We hope that whilst the WHO and the UK government work to find a lasting solution with the EU, African countries will put their house in order and digitalise their COVID vaccine travel certificates in anticipation of a favourable outcome. Last we checked, the QR code provided to fully vaccinated Ghanaians was dysfunctional and not activated. In other African countries, it is known that a digital certificate for fully vaccinated people is non-existent and not on the cards. This will not suffice as due to forgery, no country will accept paper handwritten documents as evidence.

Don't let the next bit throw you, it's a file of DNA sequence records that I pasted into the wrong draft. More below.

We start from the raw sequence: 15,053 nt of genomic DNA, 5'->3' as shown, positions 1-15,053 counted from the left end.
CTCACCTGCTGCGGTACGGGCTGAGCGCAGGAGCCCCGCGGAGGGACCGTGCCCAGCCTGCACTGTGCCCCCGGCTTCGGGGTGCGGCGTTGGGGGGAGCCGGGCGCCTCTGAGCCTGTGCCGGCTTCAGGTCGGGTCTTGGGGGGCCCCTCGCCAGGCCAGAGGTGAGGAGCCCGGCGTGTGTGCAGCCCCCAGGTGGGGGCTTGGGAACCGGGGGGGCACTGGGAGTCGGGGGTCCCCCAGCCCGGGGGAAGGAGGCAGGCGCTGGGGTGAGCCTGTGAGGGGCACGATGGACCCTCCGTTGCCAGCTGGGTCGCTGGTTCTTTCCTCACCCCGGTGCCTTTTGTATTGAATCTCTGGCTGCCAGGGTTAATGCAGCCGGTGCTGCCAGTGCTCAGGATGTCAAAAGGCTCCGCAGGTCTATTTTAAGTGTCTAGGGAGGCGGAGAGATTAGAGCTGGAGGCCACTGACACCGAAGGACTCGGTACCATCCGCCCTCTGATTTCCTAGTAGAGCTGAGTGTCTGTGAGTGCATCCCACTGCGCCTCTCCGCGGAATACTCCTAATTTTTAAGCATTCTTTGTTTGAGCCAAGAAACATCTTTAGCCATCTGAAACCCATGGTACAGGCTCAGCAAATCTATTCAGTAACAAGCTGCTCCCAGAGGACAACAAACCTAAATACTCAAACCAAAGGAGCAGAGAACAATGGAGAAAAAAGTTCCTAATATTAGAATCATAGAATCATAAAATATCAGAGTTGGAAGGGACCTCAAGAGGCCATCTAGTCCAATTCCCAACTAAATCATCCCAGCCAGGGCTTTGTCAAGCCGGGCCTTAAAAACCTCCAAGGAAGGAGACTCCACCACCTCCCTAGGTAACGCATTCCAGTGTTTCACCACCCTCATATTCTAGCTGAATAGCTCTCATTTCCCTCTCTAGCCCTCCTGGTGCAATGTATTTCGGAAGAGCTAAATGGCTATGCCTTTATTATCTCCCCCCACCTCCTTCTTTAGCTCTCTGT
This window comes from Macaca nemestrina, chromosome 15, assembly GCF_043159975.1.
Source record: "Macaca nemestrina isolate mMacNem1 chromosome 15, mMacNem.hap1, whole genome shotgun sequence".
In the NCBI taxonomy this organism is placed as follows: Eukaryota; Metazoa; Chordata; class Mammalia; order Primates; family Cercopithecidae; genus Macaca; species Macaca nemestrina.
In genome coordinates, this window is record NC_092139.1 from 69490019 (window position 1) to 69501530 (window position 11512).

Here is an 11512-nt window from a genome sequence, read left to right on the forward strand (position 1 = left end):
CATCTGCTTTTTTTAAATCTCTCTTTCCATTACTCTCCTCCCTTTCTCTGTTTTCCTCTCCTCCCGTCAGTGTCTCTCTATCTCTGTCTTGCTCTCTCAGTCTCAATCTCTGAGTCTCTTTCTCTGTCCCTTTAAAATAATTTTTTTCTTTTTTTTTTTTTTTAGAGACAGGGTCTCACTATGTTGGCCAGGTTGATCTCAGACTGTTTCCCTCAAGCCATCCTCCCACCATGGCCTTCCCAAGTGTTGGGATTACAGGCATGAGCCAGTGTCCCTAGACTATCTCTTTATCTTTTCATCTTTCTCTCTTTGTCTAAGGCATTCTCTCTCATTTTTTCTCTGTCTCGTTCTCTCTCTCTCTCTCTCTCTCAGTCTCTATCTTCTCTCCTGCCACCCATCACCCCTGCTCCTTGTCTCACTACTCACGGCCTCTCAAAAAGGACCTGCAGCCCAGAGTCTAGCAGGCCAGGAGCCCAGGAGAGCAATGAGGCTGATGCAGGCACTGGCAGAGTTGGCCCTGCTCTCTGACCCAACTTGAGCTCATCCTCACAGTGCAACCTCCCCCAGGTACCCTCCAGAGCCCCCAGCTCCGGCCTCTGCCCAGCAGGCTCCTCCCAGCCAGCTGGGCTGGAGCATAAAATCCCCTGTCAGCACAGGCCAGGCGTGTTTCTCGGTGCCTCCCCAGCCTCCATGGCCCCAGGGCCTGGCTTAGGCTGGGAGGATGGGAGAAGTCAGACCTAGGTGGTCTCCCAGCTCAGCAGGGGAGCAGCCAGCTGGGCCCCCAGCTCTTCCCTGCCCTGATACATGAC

There is enough data from the forgery of PCR certificates required for travel, to make it unwise for manual certificates to be allowed. Humans have become so deviant that despite the rapid appearance of variants of concern, some will be prepared to travel whilst not fully vaccinated. If this is allowed to occur, the global exit plan from this pandemic could be hampered. In the end, we believe a middle ground will be found that will allow free travel whilst protecting the patent rights of pharmaceutical companies. If these are not protected, the motivation to fund R&D will diminish and African countries will continue to show complacency when it comes to funding medical research. The point is, equality of opportunity must be promoted. It must also come with the willingness of the less resourced to contribute their quota towards global health security. Even though this can be said to be a matter of geopolitics and bureaucracy, the current vaccine travel certificate rumpus raises serious issues about the preparedness of Africa to raise its game in this area of health. Once again, we are bystanders at the table of health.